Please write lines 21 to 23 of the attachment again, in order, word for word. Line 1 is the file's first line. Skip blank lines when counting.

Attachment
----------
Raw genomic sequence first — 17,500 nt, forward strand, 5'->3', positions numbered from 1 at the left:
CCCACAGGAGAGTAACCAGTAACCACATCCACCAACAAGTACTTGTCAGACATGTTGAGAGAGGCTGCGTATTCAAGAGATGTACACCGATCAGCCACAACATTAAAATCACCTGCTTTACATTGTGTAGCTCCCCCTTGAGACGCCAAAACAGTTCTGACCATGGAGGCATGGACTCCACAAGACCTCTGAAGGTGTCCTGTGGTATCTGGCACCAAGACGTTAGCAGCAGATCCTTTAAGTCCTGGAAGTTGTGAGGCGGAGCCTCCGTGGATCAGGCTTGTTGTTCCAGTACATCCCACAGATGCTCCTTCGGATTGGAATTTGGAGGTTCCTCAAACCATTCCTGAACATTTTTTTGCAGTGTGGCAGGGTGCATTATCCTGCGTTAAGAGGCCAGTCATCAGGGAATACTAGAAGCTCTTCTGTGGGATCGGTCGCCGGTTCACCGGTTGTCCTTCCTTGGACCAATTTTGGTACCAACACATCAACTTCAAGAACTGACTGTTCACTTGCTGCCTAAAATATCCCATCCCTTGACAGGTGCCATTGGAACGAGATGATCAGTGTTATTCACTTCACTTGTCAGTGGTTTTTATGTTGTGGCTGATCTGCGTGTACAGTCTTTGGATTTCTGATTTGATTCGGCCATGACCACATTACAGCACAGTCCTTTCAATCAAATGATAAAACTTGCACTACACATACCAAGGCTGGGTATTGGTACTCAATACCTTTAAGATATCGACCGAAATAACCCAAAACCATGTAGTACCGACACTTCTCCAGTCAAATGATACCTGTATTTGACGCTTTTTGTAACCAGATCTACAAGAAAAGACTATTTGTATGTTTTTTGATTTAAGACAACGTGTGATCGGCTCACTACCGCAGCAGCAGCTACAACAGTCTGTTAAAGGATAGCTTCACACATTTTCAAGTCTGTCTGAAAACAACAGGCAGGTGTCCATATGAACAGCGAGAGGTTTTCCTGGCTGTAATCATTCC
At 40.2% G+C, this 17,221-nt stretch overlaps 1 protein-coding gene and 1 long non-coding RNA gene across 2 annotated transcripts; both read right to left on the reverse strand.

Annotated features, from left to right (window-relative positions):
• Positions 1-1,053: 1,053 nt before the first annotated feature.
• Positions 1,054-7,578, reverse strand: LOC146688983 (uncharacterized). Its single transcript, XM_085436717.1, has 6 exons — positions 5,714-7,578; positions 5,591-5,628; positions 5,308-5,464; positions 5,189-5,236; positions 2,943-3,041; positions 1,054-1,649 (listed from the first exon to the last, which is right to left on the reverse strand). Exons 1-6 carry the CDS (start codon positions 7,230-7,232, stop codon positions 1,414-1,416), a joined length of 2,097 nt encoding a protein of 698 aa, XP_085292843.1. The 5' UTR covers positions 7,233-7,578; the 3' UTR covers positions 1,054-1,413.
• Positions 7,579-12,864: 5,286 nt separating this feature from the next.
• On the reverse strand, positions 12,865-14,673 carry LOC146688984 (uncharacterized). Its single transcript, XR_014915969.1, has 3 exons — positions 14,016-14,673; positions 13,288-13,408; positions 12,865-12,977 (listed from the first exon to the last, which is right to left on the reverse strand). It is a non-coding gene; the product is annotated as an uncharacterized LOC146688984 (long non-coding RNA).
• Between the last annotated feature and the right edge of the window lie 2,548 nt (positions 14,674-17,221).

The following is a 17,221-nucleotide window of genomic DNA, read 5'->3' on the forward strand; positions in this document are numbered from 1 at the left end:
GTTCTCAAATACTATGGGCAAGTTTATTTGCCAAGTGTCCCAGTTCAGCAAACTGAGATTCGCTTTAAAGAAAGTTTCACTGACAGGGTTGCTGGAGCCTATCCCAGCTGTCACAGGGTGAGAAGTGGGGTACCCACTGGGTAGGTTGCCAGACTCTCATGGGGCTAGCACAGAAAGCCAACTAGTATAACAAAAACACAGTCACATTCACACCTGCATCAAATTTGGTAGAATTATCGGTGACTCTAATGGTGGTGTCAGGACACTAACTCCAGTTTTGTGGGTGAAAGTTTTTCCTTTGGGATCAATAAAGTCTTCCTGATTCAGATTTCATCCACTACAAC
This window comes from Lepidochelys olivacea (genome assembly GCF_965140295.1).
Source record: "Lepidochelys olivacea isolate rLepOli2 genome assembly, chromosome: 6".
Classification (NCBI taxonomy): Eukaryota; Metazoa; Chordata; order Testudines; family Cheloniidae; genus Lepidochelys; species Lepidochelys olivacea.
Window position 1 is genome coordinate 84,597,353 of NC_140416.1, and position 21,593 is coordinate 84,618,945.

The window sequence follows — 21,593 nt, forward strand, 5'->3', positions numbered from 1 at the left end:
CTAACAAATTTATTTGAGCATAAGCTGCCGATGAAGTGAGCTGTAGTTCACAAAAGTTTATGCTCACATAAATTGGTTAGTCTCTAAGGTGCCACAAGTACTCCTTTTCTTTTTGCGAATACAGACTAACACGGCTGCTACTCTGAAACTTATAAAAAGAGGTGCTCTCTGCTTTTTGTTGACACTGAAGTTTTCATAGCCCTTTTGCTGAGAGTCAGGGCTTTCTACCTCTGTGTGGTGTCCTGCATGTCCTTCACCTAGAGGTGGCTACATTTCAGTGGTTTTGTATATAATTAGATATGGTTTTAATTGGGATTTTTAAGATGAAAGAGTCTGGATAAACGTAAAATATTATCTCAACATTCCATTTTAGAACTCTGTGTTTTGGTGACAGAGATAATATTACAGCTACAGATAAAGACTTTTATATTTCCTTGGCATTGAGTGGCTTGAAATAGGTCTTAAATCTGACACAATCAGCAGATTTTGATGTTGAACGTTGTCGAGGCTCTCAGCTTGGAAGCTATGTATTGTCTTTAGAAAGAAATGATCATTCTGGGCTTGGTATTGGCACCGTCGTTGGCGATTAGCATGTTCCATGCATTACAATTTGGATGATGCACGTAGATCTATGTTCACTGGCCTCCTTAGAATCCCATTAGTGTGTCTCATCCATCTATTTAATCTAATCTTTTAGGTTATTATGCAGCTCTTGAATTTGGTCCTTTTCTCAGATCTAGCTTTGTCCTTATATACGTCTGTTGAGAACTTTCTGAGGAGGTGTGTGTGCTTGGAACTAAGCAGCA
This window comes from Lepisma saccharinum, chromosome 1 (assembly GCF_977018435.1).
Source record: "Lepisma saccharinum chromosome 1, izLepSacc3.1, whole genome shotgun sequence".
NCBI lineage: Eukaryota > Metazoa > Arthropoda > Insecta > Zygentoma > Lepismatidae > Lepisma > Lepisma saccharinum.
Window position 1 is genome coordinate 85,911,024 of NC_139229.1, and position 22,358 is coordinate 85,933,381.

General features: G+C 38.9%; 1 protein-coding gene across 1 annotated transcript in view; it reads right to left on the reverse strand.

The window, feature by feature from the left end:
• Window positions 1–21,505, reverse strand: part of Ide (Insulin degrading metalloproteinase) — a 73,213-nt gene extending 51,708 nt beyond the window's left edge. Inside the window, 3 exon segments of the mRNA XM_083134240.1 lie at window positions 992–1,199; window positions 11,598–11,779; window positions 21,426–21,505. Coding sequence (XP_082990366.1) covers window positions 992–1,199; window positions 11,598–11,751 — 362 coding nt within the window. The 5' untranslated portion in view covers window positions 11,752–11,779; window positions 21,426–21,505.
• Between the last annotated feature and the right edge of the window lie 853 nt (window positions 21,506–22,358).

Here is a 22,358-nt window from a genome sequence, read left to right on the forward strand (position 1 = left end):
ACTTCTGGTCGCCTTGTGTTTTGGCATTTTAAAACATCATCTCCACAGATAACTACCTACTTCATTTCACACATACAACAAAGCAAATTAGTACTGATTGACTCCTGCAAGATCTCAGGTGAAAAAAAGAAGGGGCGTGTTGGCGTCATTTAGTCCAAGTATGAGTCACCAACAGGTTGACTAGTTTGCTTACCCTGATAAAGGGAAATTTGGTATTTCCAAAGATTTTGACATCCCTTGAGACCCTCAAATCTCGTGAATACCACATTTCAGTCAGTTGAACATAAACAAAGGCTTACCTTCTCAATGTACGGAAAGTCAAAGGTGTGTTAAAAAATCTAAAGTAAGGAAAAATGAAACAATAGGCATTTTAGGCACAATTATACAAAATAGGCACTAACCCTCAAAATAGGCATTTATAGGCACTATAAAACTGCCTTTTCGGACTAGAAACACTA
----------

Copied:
Window position 1 is genome coordinate 85,911,024 of NC_139229.1, and position 22,358 is coordinate 85,933,381.

General features: G+C 38.9%; 1 protein-coding gene across 1 annotated transcript in view; it reads right to left on the reverse strand.

The window, feature by feature from the left end: